Tag: synopsys

Armenia ups the IT ante

Armenian wine makerYou can probably tell from other stories I’ve filed recently, but last week I was in Armenia for the first time to report on the high tech in the country.

There’s plenty of famous Armenians – the one in the news most recently is Kim Kardashian West, robbed of millions of pounds worth of jewellery in Paris. But others include Hovannes Adamian – inventor of colour TV, Boris Babanal – father of supercomputing in the Soviet bloc, and many many more. You can find the impressive list here.

On that page you’ll also find a list of prominent chess players. Chess is Armenia’s national game. Another very famous Armenian was George Ivanovich Gurdjieff, born in Gyumri, Armenia’s second city and formerly called Alexandropol. This city suffered a devastating blow in 1988 when it was close to the epicentre of a 6.8 earthquake which killed an estimated 45,000 people. The country has suffered other tragedies, including mass genocide of around 1.5 million people starting in the days of the Ottoman Empire, something which modern day Turkey still denies.

I must say that speeding around Armenia over a period of five days I was very impressed by the strides in IT the country is making. We visited a number of lively companies including PicsArt, Digital Pomegranate, Volo,  and Energize Global Services.

In addition, I had meetings with Microsoft Armenia, Mentor Graphics and Synopsys – I’ve covered the last two in separate articles on TechEye in recent days.

And I took in visits to Tumo – the Centre for Creative Technologies, the Enterprise Incubation Foundation, ANEL – the National Polytechnic University of Armenia, and Gtech, based in Gyumri.

digitecLast Saturday I visited a computer exhibition in capital city Yerevan called Digitec Expo 2016 where I had the opportunity to meet a large number of other companies – big and small and just starting out. As a veteran of countless trade shows all over the world, I can tell you that while this isn’t the largest, it’s certainly buzzing with activity and enthusiasm and numbers aren’t everything. See that car on the right? That’s the president’s.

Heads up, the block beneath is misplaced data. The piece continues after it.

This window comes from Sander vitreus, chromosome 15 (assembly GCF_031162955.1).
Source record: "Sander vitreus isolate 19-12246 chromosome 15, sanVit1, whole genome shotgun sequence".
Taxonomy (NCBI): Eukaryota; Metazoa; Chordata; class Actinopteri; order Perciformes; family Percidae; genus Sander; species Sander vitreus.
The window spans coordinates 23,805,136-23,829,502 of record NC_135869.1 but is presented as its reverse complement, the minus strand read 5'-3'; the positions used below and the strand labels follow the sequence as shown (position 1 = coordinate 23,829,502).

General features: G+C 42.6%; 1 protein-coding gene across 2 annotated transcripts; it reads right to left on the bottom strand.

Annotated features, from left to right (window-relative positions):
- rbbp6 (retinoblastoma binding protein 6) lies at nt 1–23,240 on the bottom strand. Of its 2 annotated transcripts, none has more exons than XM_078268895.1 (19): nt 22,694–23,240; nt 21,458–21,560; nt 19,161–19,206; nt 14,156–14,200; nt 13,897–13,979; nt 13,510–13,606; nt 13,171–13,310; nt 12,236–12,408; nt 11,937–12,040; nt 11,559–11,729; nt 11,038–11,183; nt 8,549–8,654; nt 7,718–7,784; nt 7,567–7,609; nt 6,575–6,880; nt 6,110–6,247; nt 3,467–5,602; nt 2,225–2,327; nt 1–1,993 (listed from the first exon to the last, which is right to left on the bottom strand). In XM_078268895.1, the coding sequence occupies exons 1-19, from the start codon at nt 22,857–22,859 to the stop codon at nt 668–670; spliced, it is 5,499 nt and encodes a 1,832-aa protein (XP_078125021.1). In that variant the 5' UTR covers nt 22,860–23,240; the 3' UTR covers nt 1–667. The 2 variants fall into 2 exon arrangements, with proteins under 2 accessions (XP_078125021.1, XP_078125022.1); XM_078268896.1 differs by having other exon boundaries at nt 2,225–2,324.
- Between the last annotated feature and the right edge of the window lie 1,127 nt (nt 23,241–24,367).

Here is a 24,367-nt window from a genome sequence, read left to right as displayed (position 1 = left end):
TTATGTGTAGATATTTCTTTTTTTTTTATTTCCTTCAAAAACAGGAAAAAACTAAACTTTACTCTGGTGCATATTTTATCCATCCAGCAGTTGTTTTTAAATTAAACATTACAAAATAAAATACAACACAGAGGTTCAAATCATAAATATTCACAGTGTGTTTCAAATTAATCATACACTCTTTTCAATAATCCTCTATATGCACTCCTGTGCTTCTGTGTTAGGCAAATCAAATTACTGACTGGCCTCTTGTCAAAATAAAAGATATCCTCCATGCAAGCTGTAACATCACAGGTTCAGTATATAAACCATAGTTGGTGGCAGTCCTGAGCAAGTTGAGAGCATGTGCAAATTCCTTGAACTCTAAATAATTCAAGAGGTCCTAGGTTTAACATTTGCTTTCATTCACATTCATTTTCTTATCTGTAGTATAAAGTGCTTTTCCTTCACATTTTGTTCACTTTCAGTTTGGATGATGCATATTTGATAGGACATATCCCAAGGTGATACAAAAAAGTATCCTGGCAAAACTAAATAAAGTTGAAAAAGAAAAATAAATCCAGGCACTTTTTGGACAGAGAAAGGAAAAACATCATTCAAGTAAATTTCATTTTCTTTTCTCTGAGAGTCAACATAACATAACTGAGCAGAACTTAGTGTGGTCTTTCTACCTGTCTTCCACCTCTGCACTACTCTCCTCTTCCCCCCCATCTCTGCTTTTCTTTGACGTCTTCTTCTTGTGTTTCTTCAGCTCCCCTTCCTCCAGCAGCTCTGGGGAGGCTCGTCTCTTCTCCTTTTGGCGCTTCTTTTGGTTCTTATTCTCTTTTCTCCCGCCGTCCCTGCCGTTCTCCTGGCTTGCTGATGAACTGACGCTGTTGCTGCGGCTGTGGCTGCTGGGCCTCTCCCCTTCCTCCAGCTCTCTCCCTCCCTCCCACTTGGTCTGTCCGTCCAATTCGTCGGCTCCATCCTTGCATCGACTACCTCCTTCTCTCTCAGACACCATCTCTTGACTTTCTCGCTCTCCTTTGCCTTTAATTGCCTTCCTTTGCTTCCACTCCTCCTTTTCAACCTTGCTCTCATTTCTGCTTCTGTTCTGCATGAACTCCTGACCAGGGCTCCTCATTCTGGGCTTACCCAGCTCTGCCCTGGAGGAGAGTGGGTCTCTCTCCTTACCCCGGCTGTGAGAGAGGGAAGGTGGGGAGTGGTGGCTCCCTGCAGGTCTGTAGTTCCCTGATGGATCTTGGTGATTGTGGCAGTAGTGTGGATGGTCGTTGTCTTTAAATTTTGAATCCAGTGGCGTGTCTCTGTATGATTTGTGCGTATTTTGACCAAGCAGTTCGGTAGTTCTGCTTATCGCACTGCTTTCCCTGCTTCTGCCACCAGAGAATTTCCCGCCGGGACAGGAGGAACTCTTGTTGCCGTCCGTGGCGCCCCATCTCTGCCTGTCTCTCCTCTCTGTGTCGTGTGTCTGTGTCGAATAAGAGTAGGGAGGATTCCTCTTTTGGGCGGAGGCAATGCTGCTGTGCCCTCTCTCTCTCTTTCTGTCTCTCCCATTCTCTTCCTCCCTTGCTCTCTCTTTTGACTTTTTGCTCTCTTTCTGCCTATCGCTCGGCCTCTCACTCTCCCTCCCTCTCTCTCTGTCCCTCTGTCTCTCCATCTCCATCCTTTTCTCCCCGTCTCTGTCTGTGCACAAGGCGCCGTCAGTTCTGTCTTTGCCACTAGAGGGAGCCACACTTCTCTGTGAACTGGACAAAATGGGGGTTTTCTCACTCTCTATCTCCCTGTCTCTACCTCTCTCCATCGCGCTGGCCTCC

Did I say I’d been to a winery? I did that too. Shame you can’t easily buy those wines and those brandies here in the UK. The Armenian currency is called DRAM and a mere 600 of those will buy you a packet of cigarettes. 600 DRAM, by the way, is around a quid.

What really struck me was the level of education in Armenia, with universities, and computer companies cooperating with other in the IT sector. The youngsters’ enthusiasm was great to see – I don’t think their palates are quite as jaded as here in the UK and America.

I’m told that IT is the fastest growing sector in the country and represents a cool five percent of gross domestic product (GDP).

All of the companies and organisations I spoke to made it clear that Armenia wasn’t aiming to compete on price for outsourcing projects – quality is the name of the IT game there, and I was certainly struck by the professionalism of the people I spoke to.

In some ways, the Armenian tech sector reminded me of the early days of technology in Taiwan – not so much the type of IT, but the willingness of the people to roll up their sleeves and to work with will and enthusiasm. From being abandoned by the Soviet Union to its own devices, my assessment is that Armenia is already going places and has plenty of room to grow more.

Did I mention that the parts of the countryside I’ve seen are beautiful too?

Synopsys in push to power up Armenia education

intel_ireland_semiconductor_chip_fab_300mm_waferI was in Armenia last week, courtesy, you could barely Adam and Eve it, of the British Embassy,  and was given the chance to speak to many a vendor, to students, and to regular people too, and taste the atmosphere of this ancient country.

In particular, I was privileged to interview Dr. Vazgen Melikyan, the director of Synopsys Armenia’s education department  and believe you me, that was quite an eye opener. The company is running effectively a powerhouse university.

Like its competitor, Mentor Graphics, Synopsys is investing money in bringing Armenia squarely into the 22nd century. The country is noted for its development skills – for example, an Armenian invented optical laser surgery, while another, American Armenian, Charlie Demerjian, invented an influential magazine called semiaccurate.com.